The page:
Conversion and Transfer Policies

The GOM abolished foreign exchange controls in 1994. Consequently, no approval is required for the repatriation of profits, dividends, and capital gains earned by a foreign investor in Mauritius. In general, businesses have no difficulty obtaining foreign exchange. However, the domestic foreign exchange market has remained tight during 2006 mainly due to expanding current account and government budget deficits as well as the shortfall in sugar export proceeds as a result of the announced sugar export price reduction by the European Union. Exporters have been holding on to their export proceeds thereby causing a gap between supply and demand for foreign exchange.

An inter-bank foreign exchange market in U.S. dollars was established in July 1994 through a page on the Reuters screen. Prior to that, the Mauritian rupee was pegged to a basket of currencies, which included the U.S. dollar, the pound sterling, the French franc, and others. The exchange rate is market-determined, but the market is dominated by a small number of institutions. The Central Bank occasionally intervenes to stabilize the market. There is convertibility on both capital and current accounts. Settlement can be done in foreign currency, and foreign currency accounts can be opened in Mauritius. There is no legal parallel market in Mauritius for investment remittances.

Mauritius has a well-developed and modern banking system. At the end of September 2006, net international reserves amounted to approx. USD 2.2 billion, representing close to nine months of imports. Between October 2005 and October 2006, the Mauritian rupee, on average, appreciated vis-a-vis the Japanese yen (0.9 percent) but depreciated against the U.S. dollar (6.1 percent), the euro (4.5 percent), and the pound sterling (4.8 percent).

 

Expropriation and Compensation

Legislative guarantees against nationalization exist and are respected. The GOM has never nationalized an industry.

Dispute Settlement

A joint venture involving a U.S. investor has been engaged in a lengthy dispute with Mauritius Telecom, its cellular subsidiary, Cellplus, and the former Telecommunications Authority, over allegations of unfair competitive practices by Mauritius Telecom and Cellplus. The case remains in the courts. There has been no case of expropriation in Mauritius thus far. Mauritius is a member of the International Center for the Settlement of Investment Disputes and the Multilateral Investment Guarantee Agency of the World Bank.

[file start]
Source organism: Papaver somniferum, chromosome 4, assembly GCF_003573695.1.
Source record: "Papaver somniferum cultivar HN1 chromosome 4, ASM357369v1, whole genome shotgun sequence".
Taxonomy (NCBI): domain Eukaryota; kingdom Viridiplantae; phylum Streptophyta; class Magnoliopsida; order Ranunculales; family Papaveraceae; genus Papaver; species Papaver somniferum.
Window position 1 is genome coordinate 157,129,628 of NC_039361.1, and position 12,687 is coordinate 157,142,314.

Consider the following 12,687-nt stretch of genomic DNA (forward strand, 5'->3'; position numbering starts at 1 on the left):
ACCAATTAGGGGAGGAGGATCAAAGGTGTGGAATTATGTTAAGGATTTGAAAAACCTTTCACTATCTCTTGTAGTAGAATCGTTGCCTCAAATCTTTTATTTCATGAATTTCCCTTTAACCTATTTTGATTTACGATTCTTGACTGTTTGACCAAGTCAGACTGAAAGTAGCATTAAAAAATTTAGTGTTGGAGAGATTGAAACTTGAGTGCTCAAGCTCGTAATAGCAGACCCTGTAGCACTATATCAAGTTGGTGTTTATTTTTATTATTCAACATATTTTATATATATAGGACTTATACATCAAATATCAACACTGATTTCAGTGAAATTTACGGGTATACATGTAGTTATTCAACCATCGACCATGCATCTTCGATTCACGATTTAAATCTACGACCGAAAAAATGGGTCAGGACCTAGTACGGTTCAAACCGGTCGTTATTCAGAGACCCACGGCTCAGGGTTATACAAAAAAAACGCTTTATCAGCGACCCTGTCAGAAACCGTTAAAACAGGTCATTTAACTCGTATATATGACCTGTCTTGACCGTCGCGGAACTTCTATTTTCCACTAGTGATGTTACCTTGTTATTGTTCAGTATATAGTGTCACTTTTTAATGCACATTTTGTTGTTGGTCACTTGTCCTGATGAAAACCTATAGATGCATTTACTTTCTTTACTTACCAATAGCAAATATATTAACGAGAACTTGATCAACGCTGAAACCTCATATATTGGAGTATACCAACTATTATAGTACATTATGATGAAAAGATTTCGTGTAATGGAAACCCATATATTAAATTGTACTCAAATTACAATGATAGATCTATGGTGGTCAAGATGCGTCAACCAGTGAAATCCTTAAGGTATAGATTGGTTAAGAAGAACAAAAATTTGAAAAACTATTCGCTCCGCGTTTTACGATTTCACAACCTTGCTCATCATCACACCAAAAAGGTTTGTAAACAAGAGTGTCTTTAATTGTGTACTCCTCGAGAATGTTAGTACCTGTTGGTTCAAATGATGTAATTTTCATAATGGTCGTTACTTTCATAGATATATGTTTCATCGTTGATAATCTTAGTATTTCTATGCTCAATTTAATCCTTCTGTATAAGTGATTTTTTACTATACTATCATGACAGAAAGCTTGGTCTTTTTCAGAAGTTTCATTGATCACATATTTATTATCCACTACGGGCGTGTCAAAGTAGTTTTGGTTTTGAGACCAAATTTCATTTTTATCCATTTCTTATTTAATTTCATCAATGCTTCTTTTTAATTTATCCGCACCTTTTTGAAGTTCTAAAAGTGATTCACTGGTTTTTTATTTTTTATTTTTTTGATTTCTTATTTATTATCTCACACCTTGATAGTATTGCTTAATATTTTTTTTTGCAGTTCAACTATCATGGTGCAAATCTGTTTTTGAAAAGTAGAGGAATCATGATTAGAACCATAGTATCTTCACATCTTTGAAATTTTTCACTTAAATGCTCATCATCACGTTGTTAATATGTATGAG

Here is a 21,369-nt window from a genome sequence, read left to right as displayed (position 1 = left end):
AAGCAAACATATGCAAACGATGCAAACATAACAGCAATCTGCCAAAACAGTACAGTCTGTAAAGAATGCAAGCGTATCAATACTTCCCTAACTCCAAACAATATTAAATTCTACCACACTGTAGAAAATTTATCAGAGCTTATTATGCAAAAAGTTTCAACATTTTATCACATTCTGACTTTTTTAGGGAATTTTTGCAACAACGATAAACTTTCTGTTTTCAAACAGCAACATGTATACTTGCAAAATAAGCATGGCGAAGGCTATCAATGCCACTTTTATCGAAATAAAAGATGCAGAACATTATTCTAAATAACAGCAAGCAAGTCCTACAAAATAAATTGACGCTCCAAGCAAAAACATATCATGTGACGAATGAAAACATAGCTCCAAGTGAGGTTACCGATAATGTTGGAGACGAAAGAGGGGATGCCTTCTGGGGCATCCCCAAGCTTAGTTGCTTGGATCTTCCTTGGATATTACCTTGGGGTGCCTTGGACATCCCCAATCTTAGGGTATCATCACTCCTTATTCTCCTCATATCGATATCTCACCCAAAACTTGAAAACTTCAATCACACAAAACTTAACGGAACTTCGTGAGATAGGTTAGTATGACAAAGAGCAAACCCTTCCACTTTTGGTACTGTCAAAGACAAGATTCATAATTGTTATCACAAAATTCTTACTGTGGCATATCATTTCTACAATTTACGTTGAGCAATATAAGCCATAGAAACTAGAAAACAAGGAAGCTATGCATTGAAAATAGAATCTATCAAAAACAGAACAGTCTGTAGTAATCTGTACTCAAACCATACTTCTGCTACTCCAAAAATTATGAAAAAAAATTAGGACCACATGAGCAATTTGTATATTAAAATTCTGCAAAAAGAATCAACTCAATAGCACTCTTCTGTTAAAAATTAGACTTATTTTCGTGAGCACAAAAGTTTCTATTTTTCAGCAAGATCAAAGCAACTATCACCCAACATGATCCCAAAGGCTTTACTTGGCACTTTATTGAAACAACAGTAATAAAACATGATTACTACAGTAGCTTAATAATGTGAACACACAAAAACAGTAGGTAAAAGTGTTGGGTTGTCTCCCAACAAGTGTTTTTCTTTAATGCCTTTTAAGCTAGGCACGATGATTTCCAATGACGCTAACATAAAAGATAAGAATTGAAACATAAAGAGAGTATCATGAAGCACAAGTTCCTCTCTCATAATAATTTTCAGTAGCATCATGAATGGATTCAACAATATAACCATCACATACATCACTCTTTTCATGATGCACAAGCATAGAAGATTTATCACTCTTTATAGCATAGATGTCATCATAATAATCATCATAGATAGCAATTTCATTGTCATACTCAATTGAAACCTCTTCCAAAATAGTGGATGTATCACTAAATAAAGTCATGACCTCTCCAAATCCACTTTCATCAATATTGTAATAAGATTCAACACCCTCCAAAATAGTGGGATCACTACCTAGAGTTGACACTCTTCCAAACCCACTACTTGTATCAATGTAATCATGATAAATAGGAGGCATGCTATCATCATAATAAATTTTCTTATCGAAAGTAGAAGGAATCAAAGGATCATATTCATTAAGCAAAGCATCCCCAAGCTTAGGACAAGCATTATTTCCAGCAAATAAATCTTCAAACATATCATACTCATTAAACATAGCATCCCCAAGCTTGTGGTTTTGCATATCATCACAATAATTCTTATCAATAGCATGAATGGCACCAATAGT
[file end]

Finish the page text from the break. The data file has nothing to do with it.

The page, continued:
The Mauritian legal system is largely based on English and French law. Criminal and civil litigation is mainly English while substantive law is modeled on the French Napoleonic code. The domestic legal system is generally non-discriminatory and transparent. Members of the judiciary are independent of the legislature and the government. The highest court of appeal is the judicial committee of the Privy Council of England. Mauritius is a member of the International Court of Justice.

 

Right to Private Ownership and Establishment

Under the Non-Citizens (Property Restriction) Act, a non-citizen investor may acquire property in Mauritius with the prior approval of the Prime Minister. However, the Prime Minister’s approval is not required when the property is acquired (i) under a lease agreement not exceeding 20 years, (ii) under the Integrated Resort Scheme for the purchase of a villa, or (iii) when the investor has obtained approval from the Board of Investment (BOI) to acquire property for use in his/her business. Any foreign investor engaged in an economic activity generating an annual turnover exceeding Rs 3 million (approx. USD 95,000) may obtain BOI’s approval to acquire immoveable property in the name of his/her business.